From the two preceding chapters it will be gathered that agriculture is the main industry for the greater part of the county.
North of the Trent and west of the line joining Nottingham to Mansfield there is a dense population engaged in mining and manufacturing industries. The manufacturing population is concentrated mainly in the city and suburbs of Nottingham, for it is a great commercial convenience to have the factories close together. The mining population is scattered about in straggling towns and villages, for of necessity the mines must be far apart. The importance of coal-mining in the county may be judged by the fact that in 1908 it employed close upon 37,000 men. But more will be said about it under the heading of Mines and Minerals.
The staple manufactures of the county are lace and hosiery.
Nottingham is the metropolis of the lace-making industry. Of the 25,000 people so engaged the great majority are women, and more than four-fifths are in this city. The industry has many branches. At the outset it calls for highly skilled and trained designers, for the sale of the lace depends largely upon the attractiveness of its design. One or several machines are set to manufacture one design until it has gone out of fashion. Sometimes the “run” is only for a few weeks. Occasionally it goes on for several years.
A fancy lace does not come from the machine in single narrow strips as it is sold. A great many strips are made at once side by side. Their edges are held together by long threads running their whole length and they thus form a great sheet—a “piece” as it is termed—many yards long and several wide. The width of the piece, and therefore the number of strips in it, depends upon the length of the machine. In the earliest this was only 18 inches. In the newest, driven by steam or electric motor, it is as much as seven or eight yards.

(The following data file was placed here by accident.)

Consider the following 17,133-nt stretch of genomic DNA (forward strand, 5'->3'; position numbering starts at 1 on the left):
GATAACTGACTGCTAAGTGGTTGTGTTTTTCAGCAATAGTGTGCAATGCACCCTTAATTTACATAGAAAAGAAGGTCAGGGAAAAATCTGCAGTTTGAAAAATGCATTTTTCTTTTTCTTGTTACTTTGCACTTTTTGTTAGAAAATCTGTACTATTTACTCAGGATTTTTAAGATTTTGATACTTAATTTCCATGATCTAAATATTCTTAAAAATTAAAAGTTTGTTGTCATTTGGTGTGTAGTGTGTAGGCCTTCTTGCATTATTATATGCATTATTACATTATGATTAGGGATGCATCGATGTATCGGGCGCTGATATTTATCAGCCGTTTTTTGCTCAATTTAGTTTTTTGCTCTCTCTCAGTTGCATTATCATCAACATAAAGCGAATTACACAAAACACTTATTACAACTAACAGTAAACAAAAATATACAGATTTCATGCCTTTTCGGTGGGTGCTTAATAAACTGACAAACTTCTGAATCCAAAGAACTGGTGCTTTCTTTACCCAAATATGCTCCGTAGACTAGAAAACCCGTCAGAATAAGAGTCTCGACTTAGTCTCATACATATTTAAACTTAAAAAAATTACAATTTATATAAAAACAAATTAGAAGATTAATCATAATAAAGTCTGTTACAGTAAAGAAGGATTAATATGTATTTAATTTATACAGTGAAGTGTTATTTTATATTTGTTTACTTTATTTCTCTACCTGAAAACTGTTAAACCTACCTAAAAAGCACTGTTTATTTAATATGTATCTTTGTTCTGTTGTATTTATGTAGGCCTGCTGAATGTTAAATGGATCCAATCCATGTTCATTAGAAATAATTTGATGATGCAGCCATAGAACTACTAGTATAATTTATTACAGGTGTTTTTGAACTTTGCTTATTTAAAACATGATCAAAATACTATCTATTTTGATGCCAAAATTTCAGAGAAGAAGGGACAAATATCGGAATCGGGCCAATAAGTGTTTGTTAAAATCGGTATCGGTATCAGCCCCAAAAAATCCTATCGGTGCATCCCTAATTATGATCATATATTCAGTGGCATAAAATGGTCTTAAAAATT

Typical Nottingham Lace.
Whilst the lace is in the piece it is bleached, dyed, and finished. After this the strips have still to be set free one from another by drawing out the long threads. There are also numerous threads covering the lace which must be clipped away. Sometimes clipping frames are used, but both pieces of work are done mainly by hand and find employment for thousands of people in their own homes. It is a familiar sight in the side streets of Nottingham to see women sitting at the open door on a warm summer’s day drawing, clipping, and scalloping lace.
The main divisions of the lace-trade are edgings, insertions, curtains and nets, plain nets, and warp laces.
From Nottingham and the neighbourhood lace is sent to all parts of the world, more especially to the United States and South America. Large shipments are also made to all parts of Europe and the British colonies. The lace industry is the child of the hosiery industry, but in Nottingham the child has quite outgrown its mother.
Plain Net and Curtain Machines in course of erection.
The hosiery industry is not so concentrated as the lace. About 6ooo hands are employed by it in the city, and over 5000 in the neighbouring towns and villages, such as Mansfield, Arnold, Beeston, Hucknall Torkard, Ruddington, etc.